Road and parking lot construction in Madison, Wis. may result in travel delays and route changes to UW Health clinic and hospital locations. Please plan accordingly.Read more
As a nurse practitioner, Joyce Jensen understood more than most people exactly what she needed in a transplant center. She wanted a place that had more than just gifted surgeons—one that also had great success rates and a team of caregivers that was accustomed to caring for patients who had just had a lung transplant.
Then she found the UW Health Transplant Center. It had everything that was on her list and more. “I felt like that was where God wanted me to go,” she said.
A long road to recovery
Joyce had suffered from rheumatoid arthritis (RA) since she was 2, and though she went into remission in her teenage years, her health problems came back when she was an adult. In her early 30s, she noticed she was short of breath. Her doctor performed a lung biopsy and discovered she had autoimmune lung disease as a result of the RA.
The disease was progressive, and by the time Joyce was in her mid-30s, she needed a lung transplant. That was what led the Grand Rapids, Michigan, woman to conduct her search for just the right transplant center.
Once she connected with UW Health, she underwent testing. She qualified for transplant, but she and her husband Greg wanted to take their 5-year-old son to Disney World to make memories in case she didn’t make it through the surgery. Her health had improved enough for her to travel so she asked her care team to delay her waitlisting.
By spring 2014, Joyce’s health had declined, and her transplant coordinator activated her on the wait list for a new set of lungs. She received her gift of life on Oct. 10, 2014.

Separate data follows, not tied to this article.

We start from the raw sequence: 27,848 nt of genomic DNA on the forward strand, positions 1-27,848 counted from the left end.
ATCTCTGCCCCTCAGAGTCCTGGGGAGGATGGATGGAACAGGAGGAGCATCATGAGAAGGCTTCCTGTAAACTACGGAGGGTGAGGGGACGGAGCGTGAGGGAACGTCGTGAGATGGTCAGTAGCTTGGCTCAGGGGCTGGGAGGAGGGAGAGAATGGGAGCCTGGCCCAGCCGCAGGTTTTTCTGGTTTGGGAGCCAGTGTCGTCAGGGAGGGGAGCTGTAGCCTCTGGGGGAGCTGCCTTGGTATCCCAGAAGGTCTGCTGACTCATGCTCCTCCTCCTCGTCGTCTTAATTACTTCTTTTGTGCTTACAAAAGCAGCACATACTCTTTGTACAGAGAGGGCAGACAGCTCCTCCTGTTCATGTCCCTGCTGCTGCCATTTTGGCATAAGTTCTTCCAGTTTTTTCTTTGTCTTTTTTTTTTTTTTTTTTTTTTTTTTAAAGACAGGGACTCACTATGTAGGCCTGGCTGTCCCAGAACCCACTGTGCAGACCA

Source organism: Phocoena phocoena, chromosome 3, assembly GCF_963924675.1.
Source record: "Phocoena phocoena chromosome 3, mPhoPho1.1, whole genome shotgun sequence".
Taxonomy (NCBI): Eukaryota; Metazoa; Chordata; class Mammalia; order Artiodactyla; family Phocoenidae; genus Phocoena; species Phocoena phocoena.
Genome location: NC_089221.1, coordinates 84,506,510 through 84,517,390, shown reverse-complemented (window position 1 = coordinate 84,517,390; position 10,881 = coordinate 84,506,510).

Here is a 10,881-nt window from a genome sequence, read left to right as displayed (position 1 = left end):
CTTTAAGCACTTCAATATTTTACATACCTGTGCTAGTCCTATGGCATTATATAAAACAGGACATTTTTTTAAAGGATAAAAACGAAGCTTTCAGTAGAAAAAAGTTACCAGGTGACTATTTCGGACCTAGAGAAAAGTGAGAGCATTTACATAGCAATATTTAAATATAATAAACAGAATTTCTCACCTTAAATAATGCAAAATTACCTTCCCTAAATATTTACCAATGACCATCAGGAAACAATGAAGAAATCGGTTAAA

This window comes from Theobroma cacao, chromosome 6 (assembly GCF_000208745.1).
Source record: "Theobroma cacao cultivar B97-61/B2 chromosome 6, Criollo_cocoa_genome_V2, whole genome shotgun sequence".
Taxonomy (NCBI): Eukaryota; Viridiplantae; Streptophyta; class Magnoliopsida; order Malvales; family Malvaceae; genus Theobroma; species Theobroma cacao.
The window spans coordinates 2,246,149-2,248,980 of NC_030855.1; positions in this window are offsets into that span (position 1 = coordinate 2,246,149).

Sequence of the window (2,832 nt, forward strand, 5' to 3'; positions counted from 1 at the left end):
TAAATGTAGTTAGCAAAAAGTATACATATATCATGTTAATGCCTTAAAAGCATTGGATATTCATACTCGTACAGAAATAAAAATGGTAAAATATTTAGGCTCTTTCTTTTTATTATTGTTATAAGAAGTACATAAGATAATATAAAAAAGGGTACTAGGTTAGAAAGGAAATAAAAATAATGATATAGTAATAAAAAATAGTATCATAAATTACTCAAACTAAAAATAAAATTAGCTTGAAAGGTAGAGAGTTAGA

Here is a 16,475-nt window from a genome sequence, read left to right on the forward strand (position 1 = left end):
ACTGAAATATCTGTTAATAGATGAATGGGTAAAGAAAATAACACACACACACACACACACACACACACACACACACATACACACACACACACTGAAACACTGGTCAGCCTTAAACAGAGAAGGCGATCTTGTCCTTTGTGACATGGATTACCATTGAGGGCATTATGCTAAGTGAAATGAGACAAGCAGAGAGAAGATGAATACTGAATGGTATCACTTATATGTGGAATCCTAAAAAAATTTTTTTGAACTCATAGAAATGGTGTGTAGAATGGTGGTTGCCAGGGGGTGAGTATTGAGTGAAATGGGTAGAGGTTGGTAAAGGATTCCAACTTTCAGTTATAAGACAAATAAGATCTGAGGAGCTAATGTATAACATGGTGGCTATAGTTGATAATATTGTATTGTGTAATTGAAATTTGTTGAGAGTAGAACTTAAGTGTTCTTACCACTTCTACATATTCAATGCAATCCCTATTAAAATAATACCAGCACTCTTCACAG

“The care was great at UW Health,” she said. “All the nurses were always there when I needed them.”
Joyce stayed in the hospital for a month and a half after her surgery as she battled some complications. When she returned home to Michigan, she worked hard to rebuild her strength and after six months she felt strong enough to go back to work.
Grateful to be alive
Joyce’s new lungs have worked well for her the last nine years. Because she’s so grateful to be part of the transplant community, she has become involved with Team Michigan for the Transplant Games of America, an event that brings together recipients, donors and their families every two years.
Joyce and Greg traveled to Salt Lake City, Utah, in 2018 as supporters—she didn’t compete. “It’s so inspirational,” she said. “You get to be around people who understand your journey. It’s healing on so many levels.”
Then, in 2022, her new friends on Team Michigan talked her into competing with a partner in the cornhole event. She and her partner wound up winning a gold medal. “Now my claim to fame is that I got a gold medal in cornhole,” she said.
Now, Joyce can largely live a normal life—with a few exceptions: She doesn’t go camping in the dirt anymore because it would be bad for her lungs. And, in the primary care clinic where she works, she avoids directly caring for patients who are actively coughing or have a fever.
She connected via letters with the family of her donor, which was how she found out he was a 13-year-old boy. “That was hard, knowing there was a child who passed away,” she said. “So now my motivation is living for him and making him proud.”